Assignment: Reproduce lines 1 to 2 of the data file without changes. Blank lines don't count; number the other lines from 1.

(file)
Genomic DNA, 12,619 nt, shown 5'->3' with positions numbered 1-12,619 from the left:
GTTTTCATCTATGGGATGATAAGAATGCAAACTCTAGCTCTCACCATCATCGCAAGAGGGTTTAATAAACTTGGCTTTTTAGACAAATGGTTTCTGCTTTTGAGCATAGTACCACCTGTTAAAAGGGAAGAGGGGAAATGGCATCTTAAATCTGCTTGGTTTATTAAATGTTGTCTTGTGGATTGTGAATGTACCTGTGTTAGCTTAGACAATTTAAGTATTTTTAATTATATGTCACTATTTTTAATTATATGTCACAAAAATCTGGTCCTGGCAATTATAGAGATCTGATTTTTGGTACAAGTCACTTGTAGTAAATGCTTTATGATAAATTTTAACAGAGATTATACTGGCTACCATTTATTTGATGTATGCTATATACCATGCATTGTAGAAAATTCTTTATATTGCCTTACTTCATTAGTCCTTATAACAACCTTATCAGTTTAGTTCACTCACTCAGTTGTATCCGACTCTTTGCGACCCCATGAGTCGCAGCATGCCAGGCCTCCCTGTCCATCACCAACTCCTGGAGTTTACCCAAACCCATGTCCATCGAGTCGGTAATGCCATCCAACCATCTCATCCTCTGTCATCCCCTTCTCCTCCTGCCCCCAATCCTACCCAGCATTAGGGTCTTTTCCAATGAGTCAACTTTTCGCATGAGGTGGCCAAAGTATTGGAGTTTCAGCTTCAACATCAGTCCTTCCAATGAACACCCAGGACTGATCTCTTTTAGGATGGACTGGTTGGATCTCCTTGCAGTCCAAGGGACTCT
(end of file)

Genomic DNA, 12,619 nt, shown 5'->3' with positions numbered 1-12,619 from the left:
GTTTTCATCTATGGGATGATAAGAATGCAAACTCTAGCTCTCACCATCATCGCAAGAGGGTTTAATAAACTTGGCTTTTTAGACAAATGGTTTCTGCTTTTGAGCATAGTACCACCTGTTAAAAGGGAAGAGGGGAAATGGCATCTTAAATCTGCTTGGTTTATTAAATGTTGTCTTGTGGATTGTGAATGTACCTGTGTTAGCTTAGACAATTTAAGTATTTTTAATTATATGTCACTATTTTTAATTATATGTCACAAAAATCTGGTCCTGGCAATTATAGAGATCTGATTTTTGGTACAAGTCACTTGTAGTAAATGCTTTATGATAAATTTTAACAGAGATTATACTGGCTACCATTTATTTGATGTATGCTATATACCATGCATTGTAGAAAATTCTTTATATTGCCTTACTTCATTAGTCCTTATAACAACCTTATCAGTTTAGTTCACTCACTCAGTTGTATCCGACTCTTTGCGACCCCATGAGTCGCAGCATGCCAGGCCTCCCTGTCCATCACCAACTCCTGGAGTTTACCCAAACCCATGTCCATCGAGTCGGTAATGCCATCCAACCATCTCATCCTCTGTCATCCCCTTCTCCTCCTGCCCCCAATCCTACCCAGCATTAGGGTCTTTTCCAATGAGTCAACTTTTCGCATGAGGTGGCCAAAGTATTGGAGTTTCAGCTTCAACATCAGTCCTTCCAATGAACACCCAGGACTGATCTCTTTTAGGATGGACTGGTTGGATCTCCTTGCAGTCCAAGGGACTCT